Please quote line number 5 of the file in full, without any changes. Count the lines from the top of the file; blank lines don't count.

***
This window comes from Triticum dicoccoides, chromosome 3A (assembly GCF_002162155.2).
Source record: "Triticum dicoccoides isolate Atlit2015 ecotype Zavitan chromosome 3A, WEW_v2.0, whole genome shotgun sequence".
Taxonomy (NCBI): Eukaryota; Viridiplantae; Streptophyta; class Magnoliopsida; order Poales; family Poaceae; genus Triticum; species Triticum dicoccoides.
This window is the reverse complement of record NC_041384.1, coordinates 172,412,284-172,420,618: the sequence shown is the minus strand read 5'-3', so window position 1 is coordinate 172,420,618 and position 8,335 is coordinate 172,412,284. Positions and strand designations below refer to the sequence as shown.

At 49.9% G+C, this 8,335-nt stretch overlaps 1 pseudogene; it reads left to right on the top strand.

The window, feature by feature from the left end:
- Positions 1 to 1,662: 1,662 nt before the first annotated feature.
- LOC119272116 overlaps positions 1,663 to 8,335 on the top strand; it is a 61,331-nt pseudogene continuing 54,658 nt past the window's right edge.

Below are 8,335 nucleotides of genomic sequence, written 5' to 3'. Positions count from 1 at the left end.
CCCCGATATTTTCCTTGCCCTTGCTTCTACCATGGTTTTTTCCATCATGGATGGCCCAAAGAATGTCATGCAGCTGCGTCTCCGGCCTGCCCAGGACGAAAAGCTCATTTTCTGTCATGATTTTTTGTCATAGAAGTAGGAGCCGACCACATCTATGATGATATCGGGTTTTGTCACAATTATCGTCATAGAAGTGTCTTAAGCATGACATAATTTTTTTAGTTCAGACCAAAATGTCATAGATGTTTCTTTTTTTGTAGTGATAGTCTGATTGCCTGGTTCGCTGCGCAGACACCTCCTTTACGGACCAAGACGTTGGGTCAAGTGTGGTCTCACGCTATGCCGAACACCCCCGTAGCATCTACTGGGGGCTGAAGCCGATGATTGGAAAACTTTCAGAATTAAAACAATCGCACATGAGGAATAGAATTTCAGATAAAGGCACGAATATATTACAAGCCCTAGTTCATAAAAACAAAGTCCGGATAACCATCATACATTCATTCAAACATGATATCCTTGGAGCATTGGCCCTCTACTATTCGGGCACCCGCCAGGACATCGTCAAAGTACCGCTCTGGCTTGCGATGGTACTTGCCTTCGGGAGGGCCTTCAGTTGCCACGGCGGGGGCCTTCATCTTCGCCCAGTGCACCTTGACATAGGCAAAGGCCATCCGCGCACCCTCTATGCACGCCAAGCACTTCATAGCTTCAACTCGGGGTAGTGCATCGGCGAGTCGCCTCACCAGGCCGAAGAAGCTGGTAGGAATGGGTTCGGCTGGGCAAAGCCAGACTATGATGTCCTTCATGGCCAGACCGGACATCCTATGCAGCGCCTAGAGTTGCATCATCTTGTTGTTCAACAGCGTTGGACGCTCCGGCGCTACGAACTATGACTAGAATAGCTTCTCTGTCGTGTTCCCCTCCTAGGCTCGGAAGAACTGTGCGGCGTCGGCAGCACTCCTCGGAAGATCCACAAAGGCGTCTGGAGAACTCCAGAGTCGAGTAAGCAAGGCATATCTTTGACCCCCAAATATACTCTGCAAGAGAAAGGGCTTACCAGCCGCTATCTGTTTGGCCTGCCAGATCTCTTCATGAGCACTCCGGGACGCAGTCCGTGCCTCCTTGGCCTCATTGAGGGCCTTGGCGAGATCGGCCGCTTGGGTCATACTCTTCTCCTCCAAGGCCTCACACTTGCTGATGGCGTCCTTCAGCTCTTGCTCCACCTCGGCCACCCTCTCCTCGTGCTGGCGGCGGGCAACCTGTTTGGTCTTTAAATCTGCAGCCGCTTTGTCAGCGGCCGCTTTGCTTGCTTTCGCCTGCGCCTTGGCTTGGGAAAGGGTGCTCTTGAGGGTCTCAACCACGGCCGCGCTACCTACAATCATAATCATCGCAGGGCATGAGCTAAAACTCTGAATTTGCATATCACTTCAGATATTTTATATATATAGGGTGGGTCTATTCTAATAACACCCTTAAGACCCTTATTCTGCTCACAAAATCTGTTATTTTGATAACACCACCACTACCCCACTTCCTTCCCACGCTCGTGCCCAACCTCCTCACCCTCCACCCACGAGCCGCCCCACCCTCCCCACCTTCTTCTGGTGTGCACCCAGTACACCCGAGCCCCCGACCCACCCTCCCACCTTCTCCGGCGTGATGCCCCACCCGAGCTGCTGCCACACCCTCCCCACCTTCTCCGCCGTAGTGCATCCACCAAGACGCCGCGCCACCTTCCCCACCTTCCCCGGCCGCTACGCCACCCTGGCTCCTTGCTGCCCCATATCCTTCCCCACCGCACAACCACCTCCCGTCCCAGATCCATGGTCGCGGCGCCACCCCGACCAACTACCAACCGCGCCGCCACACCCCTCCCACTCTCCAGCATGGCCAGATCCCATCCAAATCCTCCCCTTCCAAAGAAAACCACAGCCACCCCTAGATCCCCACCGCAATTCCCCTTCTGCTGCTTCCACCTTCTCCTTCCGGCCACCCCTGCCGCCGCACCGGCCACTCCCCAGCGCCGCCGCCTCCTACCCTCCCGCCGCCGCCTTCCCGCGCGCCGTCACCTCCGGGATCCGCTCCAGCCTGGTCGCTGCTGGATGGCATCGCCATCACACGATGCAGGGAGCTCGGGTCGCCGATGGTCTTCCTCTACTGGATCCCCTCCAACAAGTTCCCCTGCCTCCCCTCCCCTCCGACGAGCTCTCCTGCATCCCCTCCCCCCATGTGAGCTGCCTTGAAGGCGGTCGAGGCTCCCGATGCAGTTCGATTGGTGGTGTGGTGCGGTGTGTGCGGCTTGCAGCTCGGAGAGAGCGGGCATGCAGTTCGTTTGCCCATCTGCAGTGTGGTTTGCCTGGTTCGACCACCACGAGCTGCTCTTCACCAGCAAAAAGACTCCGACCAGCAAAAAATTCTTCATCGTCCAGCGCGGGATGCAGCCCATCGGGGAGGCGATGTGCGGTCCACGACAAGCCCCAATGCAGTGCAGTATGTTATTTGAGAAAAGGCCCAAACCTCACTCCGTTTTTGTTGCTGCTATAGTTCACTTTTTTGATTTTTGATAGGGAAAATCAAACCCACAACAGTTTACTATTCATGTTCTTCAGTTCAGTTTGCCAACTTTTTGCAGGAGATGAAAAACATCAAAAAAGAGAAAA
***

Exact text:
At 49.9% G+C, this 8,335-nt stretch overlaps 1 pseudogene; it reads left to right on the top strand.